A second congressional policy that would be frustrated is that set forth in §21D(c) of the Securities Exchange Act of 1934, which was added by the PSLRA. Captioned "Sanctions for Abusive Litigation," it specifically addresses the problem of frivolous litigation, but in a different and more balanced fashion. Essentially, it provides that at the conclusion of a securities case, the court must make findings as to whether both sides have complied with Rule 11(b) of the Federal Rules of Civil Procedure. If the court finds a violation by either side, then §21D(c)(2) provides that sanctions in some form are mandatory, and §21D(c)(3) creates a presumption that the appropriate sanction is to shift the opposing side's "reasonable attorney fees" to the side that violated Rule 11(b). But §21D(c)(3)(A)(ii) requires that the court first find a "substantial failure" to comply with Rule 11(b) in the case of a claim that the complaint was so deficient as to flunk Rule 11(b)'s standards. Even then, the presumption favoring fee-shifting is rebuttable under §21D(c)(3)(B) if the court finds that the amount so shifted would “impose an unreasonable burden” and be “unjust.”
From a bottom-line perspective, what are the real differences between §21D(c) and a "loser pays" rule? First, the PSLRA provision is two-sided, while "loser pays" provisions are invariably to date one-sided, applying only to the plaintiff. Second, while a "loser pays" bylaw is automatic, §21D(c) relies on judicial discretion and interposes the court before any penalty is imposed. Third, §21D(c) requires not simply a technical failure, but a "substantial failure" in the case of a claim that the complaint was frivolous. Fourth and finally, excessive fee-shifting that imposes an “unreasonable burden” is to be avoided. In sum, Congress in the PSLRA decided to impose sanctions only for culpable behavior (and only for a "substantial failure"), whereas sanctions are automatic under a "loser pays" rule (even when the plaintiff is largely successful under the popular "substantial success" language in the typical "loser pays" formula).
Put differently, Congress opted to use a scalpel (possibly to preserve the viability of meritorious securities class actions), while corporations that adopt "loser pays" provisions are choosing the bludgeon. The broader sweep and harsher impact of such "loser pays" provisions arguably frustrates the more moderate balance that Congress intended to strike.
All that said, there have been a few decisions that have upheld fee shifting against the plaintiff in federal court based on a state statute. In Smith v. Psychiatric Solutions, 705 F. 3d 1253 (11th Cir. 2013), a fired employee brought a retaliatory discharge action in federal court, alleging violations of both the Sarbanes-Oxley Act (SOX) and the Florida Whistle-blower’s Act. She lost, and the district court awarded attorney fees to her employer on the basis of the Florida statute. On appeal, the Eleventh Circuit rejected her claim that SOX preempted Florida law and precluded fee shifting. It found that SOX said nothing about fee shifting. However, before one reads too much into this decision, one needs to realize that the Florida statute gave discretion to the court to determine if attorney fees should be shifted (and thus did not mandate fee-shifting as a “loser pays” rule would do). Also, the PSLRA speaks much more clearly than SOX to the issue of when fees should be shifted, and thus its goals can be frustrated even when SOX’s goals are not.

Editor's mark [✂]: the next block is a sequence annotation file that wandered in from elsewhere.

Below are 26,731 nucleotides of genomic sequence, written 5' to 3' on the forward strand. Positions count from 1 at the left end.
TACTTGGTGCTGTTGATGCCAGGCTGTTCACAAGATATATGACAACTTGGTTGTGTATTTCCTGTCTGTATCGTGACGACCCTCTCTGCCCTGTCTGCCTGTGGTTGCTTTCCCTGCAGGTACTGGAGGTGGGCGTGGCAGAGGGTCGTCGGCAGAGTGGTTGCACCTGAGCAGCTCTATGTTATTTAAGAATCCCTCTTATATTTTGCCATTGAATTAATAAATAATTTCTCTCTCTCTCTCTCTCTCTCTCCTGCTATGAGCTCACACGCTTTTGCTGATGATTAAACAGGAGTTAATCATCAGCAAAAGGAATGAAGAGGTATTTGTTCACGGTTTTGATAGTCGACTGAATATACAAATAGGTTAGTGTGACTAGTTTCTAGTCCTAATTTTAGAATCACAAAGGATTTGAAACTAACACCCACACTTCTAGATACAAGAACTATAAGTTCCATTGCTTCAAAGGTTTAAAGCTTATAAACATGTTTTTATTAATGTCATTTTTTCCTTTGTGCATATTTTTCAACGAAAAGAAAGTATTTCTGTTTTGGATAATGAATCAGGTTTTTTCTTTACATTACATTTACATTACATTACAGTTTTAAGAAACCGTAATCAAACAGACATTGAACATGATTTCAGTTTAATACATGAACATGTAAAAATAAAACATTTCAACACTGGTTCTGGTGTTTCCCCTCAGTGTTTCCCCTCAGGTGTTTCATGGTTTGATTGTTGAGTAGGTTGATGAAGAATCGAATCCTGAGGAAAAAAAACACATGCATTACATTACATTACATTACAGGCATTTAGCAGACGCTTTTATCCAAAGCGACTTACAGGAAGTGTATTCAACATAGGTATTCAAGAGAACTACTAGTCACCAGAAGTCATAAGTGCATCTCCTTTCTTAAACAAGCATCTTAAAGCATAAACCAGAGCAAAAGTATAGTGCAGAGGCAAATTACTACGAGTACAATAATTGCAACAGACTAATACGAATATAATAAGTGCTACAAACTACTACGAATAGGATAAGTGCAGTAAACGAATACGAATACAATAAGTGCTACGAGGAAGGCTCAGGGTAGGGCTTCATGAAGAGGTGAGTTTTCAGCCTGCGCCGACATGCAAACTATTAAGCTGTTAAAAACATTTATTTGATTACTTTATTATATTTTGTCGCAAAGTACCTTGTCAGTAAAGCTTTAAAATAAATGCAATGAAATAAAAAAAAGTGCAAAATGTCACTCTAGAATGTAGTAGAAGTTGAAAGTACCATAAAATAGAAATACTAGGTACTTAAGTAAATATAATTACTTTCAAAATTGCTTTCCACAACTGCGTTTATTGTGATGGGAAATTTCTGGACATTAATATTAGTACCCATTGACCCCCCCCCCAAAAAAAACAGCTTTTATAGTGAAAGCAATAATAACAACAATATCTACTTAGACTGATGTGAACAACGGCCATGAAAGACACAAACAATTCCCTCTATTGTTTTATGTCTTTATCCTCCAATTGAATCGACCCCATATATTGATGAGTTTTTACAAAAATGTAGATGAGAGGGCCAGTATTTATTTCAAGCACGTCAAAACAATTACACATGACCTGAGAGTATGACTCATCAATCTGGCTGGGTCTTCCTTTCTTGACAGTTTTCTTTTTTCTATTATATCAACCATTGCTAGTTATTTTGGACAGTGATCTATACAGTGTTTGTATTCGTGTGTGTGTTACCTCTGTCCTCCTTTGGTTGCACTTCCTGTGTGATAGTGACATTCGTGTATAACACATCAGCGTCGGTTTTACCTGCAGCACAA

Assuming that the pending Delaware legislation passes, will it lead public companies to give up on fee-shifting? Probably not. Many will amend their bylaws to carve out “internal corporate claims” but still attempt to assert fee-shifting provisions in securities, antitrust, or RICO cases. Also, non-Delaware corporations will have increased incentive to adopt such “loser pays” provisions because they may hope to gain market share from Delaware in the market for corporate charters. Still, there is a downside to such attempts. The major proxy advisers—Institutional Shareholder Services (ISS) and Glass Lewis and Co.—have updated their proxy guidelines this year to indicate that they will oppose the reelection of directors who “unilaterally” adopt such a bylaw without a shareholder vote. In an era of heightened hedge fund activism, this is a powerful deterrent. Of course, some firms—especially those with controlling shareholders—may not fear ISS and could adopt such a provision. Also, if a non-Delaware corporation that is planning an initial public offering places such a provision in its certificate of incorporation, shareholders who buy in this offering have arguably accepted the provision.
At last count, about 73 public companies in at least nine different jurisdictions have adopted “loser pays” provisions (as of May 2015). This number may increase as non-Delaware and foreign jurisdictions authorize or uphold such bylaws. The critical variable will be the SEC’s attitude. It has long refused to approve or “accelerate” the registration statement of a company with a mandatory arbitration provision, but, until recently, it has expressed no position on “loser pays” fee shifting. In March, however, SEC Chairman Mary Jo White gave a speech at the Annual Tulane University “M and A” Conference, in which she expressed strong skepticism about fee shifting provisions adopted by board action. If it wanted, the SEC could effectively halt the use of such provisions.
Events still have to play out. Stay tuned!